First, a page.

• From left: The Australian's business editor Eric Johnston talks to AFGC CEO Tanya Barden, chairman of Clean Seas and Bundaberg Brewed Drinks Terry O'Brien, and Fonterra Australia MD Rene Dondecker.
(IMAGE: The Australian)
    From left: The Australian's business editor Eric Johnston talks to AFGC CEO Tanya Barden, chairman of Clean Seas and Bundaberg Brewed Drinks Terry O'Brien, and Fonterra Australia MD Rene Dondecker. (IMAGE: The Australian)
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At The Australian's Global Food Forum in Sydney this week, a panel of industry leaders weighed in on the question.

The short answer is “very unlikely”, for although both industries are capital intensive, labour intensive and have high fixed costs, the similarities end there.

In a panel session chaired by The Australian's business editor Erik Johnston, an optimistic view of our food industry's future was shared by panellists Tanya Barden, CEO of The Australian Food & Grocery Council; Terry O'Brien, (former CEO of Simplot) chairman of Clean Seas and Bundaberg Brewed Drinks, and René Dedoncker, managing director, Fonterra Australia.
In her opening quip, Barden said “I like to think that we’ve always been much better at making food than Fords...” and went on to qualify why.

I like to think that we’ve always been much better at making food than Fords...

“The food and beverage manufacturing industry has always been founded on a comparative advantage that the car industry never had. It’s a sector that has been incredibly resilient over many years and has a much greater level of competitiveness and efficiency,” Barden said.

She shared a few key figures to back up her statement, and draw a clear comparison between the two:

“The turnover of food and beverage manufacturing is $105 billion annually, which is six times the size of the car industry.

“It has got a value-added of $29 billion to the Australian economy, which is eight times what the car industry contributed, and... it employs 290,000 people, 40 per cent of which are in regional areas, where car manufacturing, even at its height, employed only about 100,000 people."

She added that the car industry was very domestically focused, where food and grocery manufacturing has a very strong export focus.

“We export about $29 billion of processed food annually, as well as beverages, and that really builds on [our] comparative advantage...  clean, green, safe.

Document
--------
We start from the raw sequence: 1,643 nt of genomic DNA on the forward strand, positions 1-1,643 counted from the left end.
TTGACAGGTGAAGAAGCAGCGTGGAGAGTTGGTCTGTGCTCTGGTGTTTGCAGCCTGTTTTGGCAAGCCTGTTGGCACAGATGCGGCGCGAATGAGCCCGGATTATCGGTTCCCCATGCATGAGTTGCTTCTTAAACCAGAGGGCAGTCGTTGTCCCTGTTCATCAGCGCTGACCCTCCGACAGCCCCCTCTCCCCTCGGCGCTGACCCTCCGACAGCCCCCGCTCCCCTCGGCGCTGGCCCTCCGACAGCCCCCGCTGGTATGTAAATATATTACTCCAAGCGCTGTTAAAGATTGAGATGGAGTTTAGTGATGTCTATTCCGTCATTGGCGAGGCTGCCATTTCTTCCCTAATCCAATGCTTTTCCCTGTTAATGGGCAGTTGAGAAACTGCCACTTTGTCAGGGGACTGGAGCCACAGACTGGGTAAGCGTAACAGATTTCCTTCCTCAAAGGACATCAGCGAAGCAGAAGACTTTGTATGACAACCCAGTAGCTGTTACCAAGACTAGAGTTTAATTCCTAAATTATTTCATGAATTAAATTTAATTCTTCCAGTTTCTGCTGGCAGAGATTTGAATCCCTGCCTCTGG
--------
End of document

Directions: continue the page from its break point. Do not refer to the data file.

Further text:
“... and the car industry was very heavily subsidised. It was something like about $30 billion up until 2013, so even more since then, where food and grocery manufacturing gets very little by way of government assistance, and it has really driven itself to be much more efficient, investing in innovation technologies, becoming lean and efficient.”

Terry O'Brien was asked to comment on the food industry's future from the perspective of his recent role as CEO of Simplot.
He made the point that the industry's fortunes have changed significantly over the last decade, that food manufacturers are 'back in the game' as a result of a reduction in wage increases, a more stable Aussie dollar, and industry consolidation, among other factors.

“If you go back 10 or 12 years, we were regularly facing annual wage increases of four to five per cent. Just about everyone in the food industry were facing that and it was – the productivity gains had started to fall away.

“And so when you added to that the increased competitiveness of the retailers in Australia, the margins started to really suffer,” O'Brien said.

“I’m actually quite confident now that things have changed to some degree. In those days, you were battling to keep the imports out, let alone think about exporting anything, but if you look over the last six or so years, the wage increases have dropped down to more like one-and-a-half to two-and-a-half a year. I know there’s a lot of press at the moment looking for that to be re-stimulated, but what it has done is it has put a lot of Australian food manufacturers back in the game.”